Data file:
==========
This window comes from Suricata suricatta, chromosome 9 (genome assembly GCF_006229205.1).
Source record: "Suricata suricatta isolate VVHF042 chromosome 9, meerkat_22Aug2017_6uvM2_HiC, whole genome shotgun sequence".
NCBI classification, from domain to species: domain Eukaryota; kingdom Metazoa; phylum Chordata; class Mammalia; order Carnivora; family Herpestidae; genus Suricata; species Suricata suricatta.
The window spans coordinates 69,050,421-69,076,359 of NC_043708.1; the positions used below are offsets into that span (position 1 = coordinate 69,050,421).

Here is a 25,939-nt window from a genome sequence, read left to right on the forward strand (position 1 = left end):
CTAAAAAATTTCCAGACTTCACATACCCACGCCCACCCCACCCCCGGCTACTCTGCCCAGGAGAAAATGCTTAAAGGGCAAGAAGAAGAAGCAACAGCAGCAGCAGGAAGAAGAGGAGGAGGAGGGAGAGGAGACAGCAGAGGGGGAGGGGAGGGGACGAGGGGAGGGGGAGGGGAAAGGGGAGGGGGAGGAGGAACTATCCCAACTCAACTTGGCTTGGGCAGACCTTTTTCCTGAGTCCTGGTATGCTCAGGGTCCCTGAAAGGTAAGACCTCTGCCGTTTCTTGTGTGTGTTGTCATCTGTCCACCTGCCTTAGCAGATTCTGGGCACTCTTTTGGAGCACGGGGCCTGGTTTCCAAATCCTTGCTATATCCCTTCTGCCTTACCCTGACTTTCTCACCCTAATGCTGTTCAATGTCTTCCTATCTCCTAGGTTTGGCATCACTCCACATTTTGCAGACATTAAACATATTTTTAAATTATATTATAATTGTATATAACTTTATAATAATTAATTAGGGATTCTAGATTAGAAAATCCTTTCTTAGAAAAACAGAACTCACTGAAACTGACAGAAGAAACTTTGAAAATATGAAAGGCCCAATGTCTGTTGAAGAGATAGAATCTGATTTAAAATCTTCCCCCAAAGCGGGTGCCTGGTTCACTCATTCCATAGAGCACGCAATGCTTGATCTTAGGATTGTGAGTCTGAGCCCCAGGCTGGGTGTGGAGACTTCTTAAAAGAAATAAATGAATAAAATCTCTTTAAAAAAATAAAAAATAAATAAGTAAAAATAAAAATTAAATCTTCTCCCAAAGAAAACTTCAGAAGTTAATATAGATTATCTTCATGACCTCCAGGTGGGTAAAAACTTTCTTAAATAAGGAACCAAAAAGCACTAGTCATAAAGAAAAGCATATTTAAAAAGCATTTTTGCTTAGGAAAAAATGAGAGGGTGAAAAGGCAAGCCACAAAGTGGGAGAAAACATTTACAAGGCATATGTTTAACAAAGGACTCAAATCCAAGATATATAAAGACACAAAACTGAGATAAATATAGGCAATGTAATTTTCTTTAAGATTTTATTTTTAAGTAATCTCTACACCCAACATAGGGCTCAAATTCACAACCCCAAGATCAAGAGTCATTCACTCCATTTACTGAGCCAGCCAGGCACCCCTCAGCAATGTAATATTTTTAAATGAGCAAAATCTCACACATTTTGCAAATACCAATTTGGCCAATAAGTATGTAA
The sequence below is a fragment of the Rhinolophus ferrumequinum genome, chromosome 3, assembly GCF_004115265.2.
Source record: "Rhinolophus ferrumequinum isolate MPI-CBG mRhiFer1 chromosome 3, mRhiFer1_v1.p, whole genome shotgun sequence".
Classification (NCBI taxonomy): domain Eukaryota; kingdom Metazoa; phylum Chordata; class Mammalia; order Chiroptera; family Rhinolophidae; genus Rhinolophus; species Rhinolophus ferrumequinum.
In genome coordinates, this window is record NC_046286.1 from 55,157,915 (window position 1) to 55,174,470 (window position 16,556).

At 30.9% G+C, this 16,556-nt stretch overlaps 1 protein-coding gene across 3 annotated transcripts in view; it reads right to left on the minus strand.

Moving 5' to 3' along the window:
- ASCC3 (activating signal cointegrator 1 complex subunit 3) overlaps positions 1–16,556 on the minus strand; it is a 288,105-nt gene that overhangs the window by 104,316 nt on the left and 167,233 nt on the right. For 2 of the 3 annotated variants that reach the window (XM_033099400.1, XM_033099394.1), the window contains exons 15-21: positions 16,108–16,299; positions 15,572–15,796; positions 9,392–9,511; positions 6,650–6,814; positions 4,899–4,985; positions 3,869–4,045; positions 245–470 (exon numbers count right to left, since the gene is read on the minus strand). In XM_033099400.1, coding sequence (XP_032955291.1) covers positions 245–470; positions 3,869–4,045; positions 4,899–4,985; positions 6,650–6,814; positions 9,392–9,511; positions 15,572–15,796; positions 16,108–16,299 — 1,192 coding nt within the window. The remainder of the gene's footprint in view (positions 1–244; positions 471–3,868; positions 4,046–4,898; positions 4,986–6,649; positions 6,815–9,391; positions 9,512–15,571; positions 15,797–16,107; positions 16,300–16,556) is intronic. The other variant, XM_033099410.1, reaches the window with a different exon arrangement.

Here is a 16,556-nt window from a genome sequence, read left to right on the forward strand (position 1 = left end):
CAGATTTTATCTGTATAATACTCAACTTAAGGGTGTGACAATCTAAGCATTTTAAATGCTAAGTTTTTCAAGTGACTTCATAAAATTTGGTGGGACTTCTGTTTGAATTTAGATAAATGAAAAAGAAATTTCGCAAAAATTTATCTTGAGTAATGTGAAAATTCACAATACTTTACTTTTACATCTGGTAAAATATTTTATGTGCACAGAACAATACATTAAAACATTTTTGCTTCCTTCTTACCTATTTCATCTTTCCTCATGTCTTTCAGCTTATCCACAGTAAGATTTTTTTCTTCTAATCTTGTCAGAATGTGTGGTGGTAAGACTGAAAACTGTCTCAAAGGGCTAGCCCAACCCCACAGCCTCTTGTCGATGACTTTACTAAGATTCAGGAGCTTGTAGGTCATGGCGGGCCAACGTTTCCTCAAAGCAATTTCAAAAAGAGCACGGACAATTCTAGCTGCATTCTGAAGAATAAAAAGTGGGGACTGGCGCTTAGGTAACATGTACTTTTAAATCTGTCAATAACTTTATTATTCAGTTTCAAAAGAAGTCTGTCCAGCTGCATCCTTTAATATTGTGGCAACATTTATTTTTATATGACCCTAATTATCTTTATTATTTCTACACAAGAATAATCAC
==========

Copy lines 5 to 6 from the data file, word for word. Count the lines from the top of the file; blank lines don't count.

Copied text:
Here is a 25,939-nt window from a genome sequence, read left to right on the forward strand (position 1 = left end):
CTAAAAAATTTCCAGACTTCACATACCCACGCCCACCCCACCCCCGGCTACTCTGCCCAGGAGAAAATGCTTAAAGGGCAAGAAGAAGAAGCAACAGCAGCAGCAGGAAGAAGAGGAGGAGGAGGGAGAGGAGACAGCAGAGGGGGAGGGGAGGGGACGAGGGGAGGGGGAGGGGAAAGGGGAGGGGGAGGAGGAACTATCCCAACTCAACTTGGCTTGGGCAGACCTTTTTCCTGAGTCCTGGTATGCTCAGGGTCCCTGAAAGGTAAGACCTCTGCCGTTTCTTGTGTGTGTTGTCATCTGTCCACCTGCCTTAGCAGATTCTGGGCACTCTTTTGGAGCACGGGGCCTGGTTTCCAAATCCTTGCTATATCCCTTCTGCCTTACCCTGACTTTCTCACCCTAATGCTGTTCAATGTCTTCCTATCTCCTAGGTTTGGCATCACTCCACATTTTGCAGACATTAAACATATTTTTAAATTATATTATAATTGTATATAACTTTATAATAATTAATTAGGGATTCTAGATTAGAAAATCCTTTCTTAGAAAAACAGAACTCACTGAAACTGACAGAAGAAACTTTGAAAATATGAAAGGCCCAATGTCTGTTGAAGAGATAGAATCTGATTTAAAATCTTCCCCCAAAGCGGGTGCCTGGTTCACTCATTCCATAGAGCACGCAATGCTTGATCTTAGGATTGTGAGTCTGAGCCCCAGGCTGGGTGTGGAGACTTCTTAAAAGAAATAAATGAATAAAATCTCTTTAAAAAAATAAAAAATAAATAAGTAAAAATAAAAATTAAATCTTCTCCCAAAGAAAACTTCAGAAGTTAATATAGATTATCTTCATGACCTCCAGGTGGGTAAAAACTTTCTTAAATAAGGAACCAAAAAGCACTAGTCATAAAGAAAAGCATATTTAAAAAGCATTTTTGCTTAGGAAAAAATGAGAGGGTGAAAAGGCAAGCCACAAAGTGGGAGAAAACATTTACAAGGCATATGTTTAACAAAGGACTCAAATCCAAGATATATAAAGACACAAAACTGAGATAAATATAGGCAATGTAATTTTCTTTAAGATTTTATTTTTAAGTAATCTCTACACCCAACATAGGGCTCAAATTCACAACCCCAAGATCAAGAGTCATTCACTCCATTTACTGAGCCAGCCAGGCACCCCTCAGCAATGTAATATTTTTAAATGAGCAAAATCTCACACATTTTGCAAATACCAATTTGGCCAATAAGTATGTAA